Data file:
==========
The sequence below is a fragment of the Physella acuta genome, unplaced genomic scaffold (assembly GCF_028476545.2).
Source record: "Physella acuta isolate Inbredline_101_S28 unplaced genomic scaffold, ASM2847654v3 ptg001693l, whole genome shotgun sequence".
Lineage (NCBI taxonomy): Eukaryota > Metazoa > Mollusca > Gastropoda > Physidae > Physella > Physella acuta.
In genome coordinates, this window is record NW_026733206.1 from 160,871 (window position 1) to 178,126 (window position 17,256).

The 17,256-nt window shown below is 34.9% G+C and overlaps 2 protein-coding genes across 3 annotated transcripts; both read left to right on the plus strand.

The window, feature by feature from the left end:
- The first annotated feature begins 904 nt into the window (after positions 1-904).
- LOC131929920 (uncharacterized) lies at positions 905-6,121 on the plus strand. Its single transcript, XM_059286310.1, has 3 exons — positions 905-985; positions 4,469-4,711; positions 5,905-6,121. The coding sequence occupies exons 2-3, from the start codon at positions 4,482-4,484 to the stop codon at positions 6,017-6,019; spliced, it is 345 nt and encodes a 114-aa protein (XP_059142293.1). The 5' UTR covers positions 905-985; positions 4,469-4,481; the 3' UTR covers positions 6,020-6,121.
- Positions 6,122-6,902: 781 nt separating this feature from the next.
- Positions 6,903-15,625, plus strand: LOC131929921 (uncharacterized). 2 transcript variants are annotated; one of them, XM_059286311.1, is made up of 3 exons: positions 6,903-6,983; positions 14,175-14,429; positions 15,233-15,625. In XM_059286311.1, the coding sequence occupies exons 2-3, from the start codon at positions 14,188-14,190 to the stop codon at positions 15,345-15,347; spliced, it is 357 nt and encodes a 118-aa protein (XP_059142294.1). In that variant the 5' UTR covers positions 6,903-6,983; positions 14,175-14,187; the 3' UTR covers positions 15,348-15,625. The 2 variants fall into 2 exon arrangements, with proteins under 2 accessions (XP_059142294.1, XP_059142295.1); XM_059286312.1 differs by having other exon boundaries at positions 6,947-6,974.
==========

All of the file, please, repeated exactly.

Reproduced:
The sequence below is a fragment of the Physella acuta genome, unplaced genomic scaffold (assembly GCF_028476545.2).
Source record: "Physella acuta isolate Inbredline_101_S28 unplaced genomic scaffold, ASM2847654v3 ptg001693l, whole genome shotgun sequence".
Lineage (NCBI taxonomy): Eukaryota > Metazoa > Mollusca > Gastropoda > Physidae > Physella > Physella acuta.
In genome coordinates, this window is record NW_026733206.1 from 160,871 (window position 1) to 178,126 (window position 17,256).

The 17,256-nt window shown below is 34.9% G+C and overlaps 2 protein-coding genes across 3 annotated transcripts; both read left to right on the plus strand.

The window, feature by feature from the left end:
- The first annotated feature begins 904 nt into the window (after positions 1-904).
- LOC131929920 (uncharacterized) lies at positions 905-6,121 on the plus strand. Its single transcript, XM_059286310.1, has 3 exons — positions 905-985; positions 4,469-4,711; positions 5,905-6,121. The coding sequence occupies exons 2-3, from the start codon at positions 4,482-4,484 to the stop codon at positions 6,017-6,019; spliced, it is 345 nt and encodes a 114-aa protein (XP_059142293.1). The 5' UTR covers positions 905-985; positions 4,469-4,481; the 3' UTR covers positions 6,020-6,121.
- Positions 6,122-6,902: 781 nt separating this feature from the next.
- Positions 6,903-15,625, plus strand: LOC131929921 (uncharacterized). 2 transcript variants are annotated; one of them, XM_059286311.1, is made up of 3 exons: positions 6,903-6,983; positions 14,175-14,429; positions 15,233-15,625. In XM_059286311.1, the coding sequence occupies exons 2-3, from the start codon at positions 14,188-14,190 to the stop codon at positions 15,345-15,347; spliced, it is 357 nt and encodes a 118-aa protein (XP_059142294.1). In that variant the 5' UTR covers positions 6,903-6,983; positions 14,175-14,187; the 3' UTR covers positions 15,348-15,625. The 2 variants fall into 2 exon arrangements, with proteins under 2 accessions (XP_059142294.1, XP_059142295.1); XM_059286312.1 differs by having other exon boundaries at positions 6,947-6,974.